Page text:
Tainted by Crazy - Abby McCarthy
I sat against the doorframe listening to loud moans. Molly, my doll that was ripped at the waist and missing an arm, was clutched against my chest. I’d close the door to my bedroom, but I didn't have a door. My room was more like a closet with a mattress from an old crib shoved inside. My feet dangled over the edge when I laid on it.
Tonight, Momma was louder than usual. I prayed that it would end soon. I was tired and couldn't sleep. I was starting first grade tomorrow and was nervous about it. Last year, the kids made fun of my dirty clothes. I didn't want them to laugh at me again. I was tired. So very tired.
A few minutes more of moaning passed and then the hallway was filled with light. A man stepped out of my Momma’s room. He was shirtless and fixing his buckle.
“That’s it! You’re just gonna leave?” Momma shouted from her doorway. She was naked and her hair was a tangled mess.
“I got what I came for. Ain’t no reason in me sticking around,” the man said throwing his shirt over his head.
I was either invisible, or they didn't notice me.
“You bastard,” Momma yelled.
“You gonna spread your legs like a whore; I’m gonna treat you like a whore.”
Momma picked up a shoe and threw it at the man. “Get out!” she screamed as the shoe hit the man against his chest.
“Gladly, you crazy bitch!” he shouted and walked out the door.
Momma slumped to the ground. “I’m not crazy. I’m not crazy.” She rocked back and forth. She wasn’t crying, but her face had a certain emptiness to it that I’d started to notice. She began to rake her nails up and down her arms. Her skin grew red and trickles of blood appeared.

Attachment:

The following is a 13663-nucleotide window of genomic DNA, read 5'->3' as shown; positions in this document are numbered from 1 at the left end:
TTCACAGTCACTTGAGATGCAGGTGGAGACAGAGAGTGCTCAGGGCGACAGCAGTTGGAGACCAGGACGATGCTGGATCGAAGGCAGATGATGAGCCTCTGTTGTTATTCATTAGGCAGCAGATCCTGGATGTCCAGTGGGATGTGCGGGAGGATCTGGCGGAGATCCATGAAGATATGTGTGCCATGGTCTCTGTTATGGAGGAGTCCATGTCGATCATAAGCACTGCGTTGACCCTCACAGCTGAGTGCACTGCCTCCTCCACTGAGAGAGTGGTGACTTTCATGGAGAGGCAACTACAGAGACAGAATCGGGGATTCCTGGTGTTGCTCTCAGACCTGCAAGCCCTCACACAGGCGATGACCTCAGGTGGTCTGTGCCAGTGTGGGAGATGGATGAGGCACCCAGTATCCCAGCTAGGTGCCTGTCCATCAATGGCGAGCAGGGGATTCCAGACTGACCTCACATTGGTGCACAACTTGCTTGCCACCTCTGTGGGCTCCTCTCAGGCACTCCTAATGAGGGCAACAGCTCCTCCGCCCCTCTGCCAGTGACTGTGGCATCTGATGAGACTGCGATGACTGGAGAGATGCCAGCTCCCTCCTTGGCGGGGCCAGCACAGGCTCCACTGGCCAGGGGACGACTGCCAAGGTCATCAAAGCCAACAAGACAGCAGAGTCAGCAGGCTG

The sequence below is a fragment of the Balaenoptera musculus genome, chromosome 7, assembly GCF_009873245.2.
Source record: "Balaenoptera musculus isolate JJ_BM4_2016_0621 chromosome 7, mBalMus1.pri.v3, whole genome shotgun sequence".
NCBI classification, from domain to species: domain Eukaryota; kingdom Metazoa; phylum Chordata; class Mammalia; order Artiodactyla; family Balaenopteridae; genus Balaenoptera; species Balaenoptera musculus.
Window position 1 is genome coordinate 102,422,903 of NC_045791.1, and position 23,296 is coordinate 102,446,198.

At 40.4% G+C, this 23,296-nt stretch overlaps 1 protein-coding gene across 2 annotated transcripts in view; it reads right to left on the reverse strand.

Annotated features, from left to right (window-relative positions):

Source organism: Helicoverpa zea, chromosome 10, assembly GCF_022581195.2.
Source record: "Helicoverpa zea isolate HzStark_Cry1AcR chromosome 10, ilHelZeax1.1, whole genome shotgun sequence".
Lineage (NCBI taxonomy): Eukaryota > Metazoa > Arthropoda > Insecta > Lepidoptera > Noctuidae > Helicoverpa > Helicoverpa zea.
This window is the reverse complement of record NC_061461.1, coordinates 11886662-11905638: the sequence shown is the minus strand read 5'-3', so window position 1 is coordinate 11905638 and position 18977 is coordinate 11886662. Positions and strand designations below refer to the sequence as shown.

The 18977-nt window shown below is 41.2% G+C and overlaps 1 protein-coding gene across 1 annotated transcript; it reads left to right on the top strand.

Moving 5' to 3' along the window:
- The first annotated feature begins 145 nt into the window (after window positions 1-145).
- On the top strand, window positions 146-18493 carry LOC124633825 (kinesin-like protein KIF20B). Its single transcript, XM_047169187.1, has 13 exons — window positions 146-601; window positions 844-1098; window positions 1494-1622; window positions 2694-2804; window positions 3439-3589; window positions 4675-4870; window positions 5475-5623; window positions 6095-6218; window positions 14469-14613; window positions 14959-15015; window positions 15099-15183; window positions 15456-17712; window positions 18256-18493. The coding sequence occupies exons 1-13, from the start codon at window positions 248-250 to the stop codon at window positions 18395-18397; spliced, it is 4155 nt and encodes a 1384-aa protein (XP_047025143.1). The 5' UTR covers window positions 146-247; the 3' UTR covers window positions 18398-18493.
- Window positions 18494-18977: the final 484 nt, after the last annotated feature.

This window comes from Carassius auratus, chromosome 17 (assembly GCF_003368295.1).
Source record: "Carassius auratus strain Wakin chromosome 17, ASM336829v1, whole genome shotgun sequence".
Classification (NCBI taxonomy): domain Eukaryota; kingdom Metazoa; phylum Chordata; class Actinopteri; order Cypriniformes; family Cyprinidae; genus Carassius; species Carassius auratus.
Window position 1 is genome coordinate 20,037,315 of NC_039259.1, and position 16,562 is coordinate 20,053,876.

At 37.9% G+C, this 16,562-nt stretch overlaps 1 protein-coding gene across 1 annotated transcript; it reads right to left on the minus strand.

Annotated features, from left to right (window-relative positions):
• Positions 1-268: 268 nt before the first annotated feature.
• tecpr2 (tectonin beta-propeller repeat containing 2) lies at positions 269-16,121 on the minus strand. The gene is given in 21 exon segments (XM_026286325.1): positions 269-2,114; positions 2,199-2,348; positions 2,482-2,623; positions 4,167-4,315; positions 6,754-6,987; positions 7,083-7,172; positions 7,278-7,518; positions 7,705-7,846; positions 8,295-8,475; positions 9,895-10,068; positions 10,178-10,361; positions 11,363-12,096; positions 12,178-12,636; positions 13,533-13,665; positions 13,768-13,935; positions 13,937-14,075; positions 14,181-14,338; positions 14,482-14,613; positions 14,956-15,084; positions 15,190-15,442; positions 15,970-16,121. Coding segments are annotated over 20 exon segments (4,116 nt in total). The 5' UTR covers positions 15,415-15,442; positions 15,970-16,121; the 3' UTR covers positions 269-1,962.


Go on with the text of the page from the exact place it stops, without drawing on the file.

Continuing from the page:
“Momma,” I cried rushing to her. She didn't notice me and for a second, I really thought I was invisible. “Momma,” I cried again, this time throwing my arms around her naked frame. “Momma, it’s okay. Momma, I love you,” I pleaded with her to see me. Then she blinked and finally did.
“Maple, honey. What are you doing here?” She didn't seem to realize she had blood on her arms or that she was naked. It was like she just blinked me into sight.
“Momma, your arms,” I said as tears streamed down my face. I hated to see my Momma hurting.
She looked down and held me tighter. “Honey, I got you. All I need is you. You make it all go away. Don’t ever leave me, baby. You hear me. All I need is you.” She rocked me for a while, and eventually I felt my heavy eyelids close.
“Promise you’ll use that heating pad I sent you and you’ll stay off your feet for the rest of the day?”
“I promise . Now if you don’t let me go, you’re going to miss cards.”
“Fine, fine. Love you, sweet girl.”
“Love you too, Grams.”
I hit end on the phone and tossed it into the center console, then manually rolled down the window of my far too ancient hunk of junk. She was all rust and little paint. I sighed, thinking one day I’d have a car where I could hit the button for the window to go down. I pulled out of Willow Hill Nursing Home, hating to leave work early, but knowing I needed to get off my feet. Grams was right. A heating pad was exactly what I needed to get over the pull I felt when I lifted Mr. Martinez and was left with a crazy ache in my lower back.
I made the fifteen-minute drive home and was surprised to see Bradley’s beat up old Bronco in the driveway. He needed a new car too, but at least his never broke down. I wasn't sure why he was home. He should be at work too. What in the world was he doing here?
I parked and was instantly on alert. The shades were drawn and I always left them open in the living room. I liked the light to shine in on my houseplants. It was the sunniest room in the house and I didn’t see much purpose in keeping them closed. Something felt very off.
Leaning against the house was my black softball bag that I’d left outside after last night's practice. Our neighborhood had good neighbors, somewhat nosey, but aside from the occasional neighborhood drama (the Wisteria Lane kind if Wisteria Lane houses rented for about seven hundred dollars a month),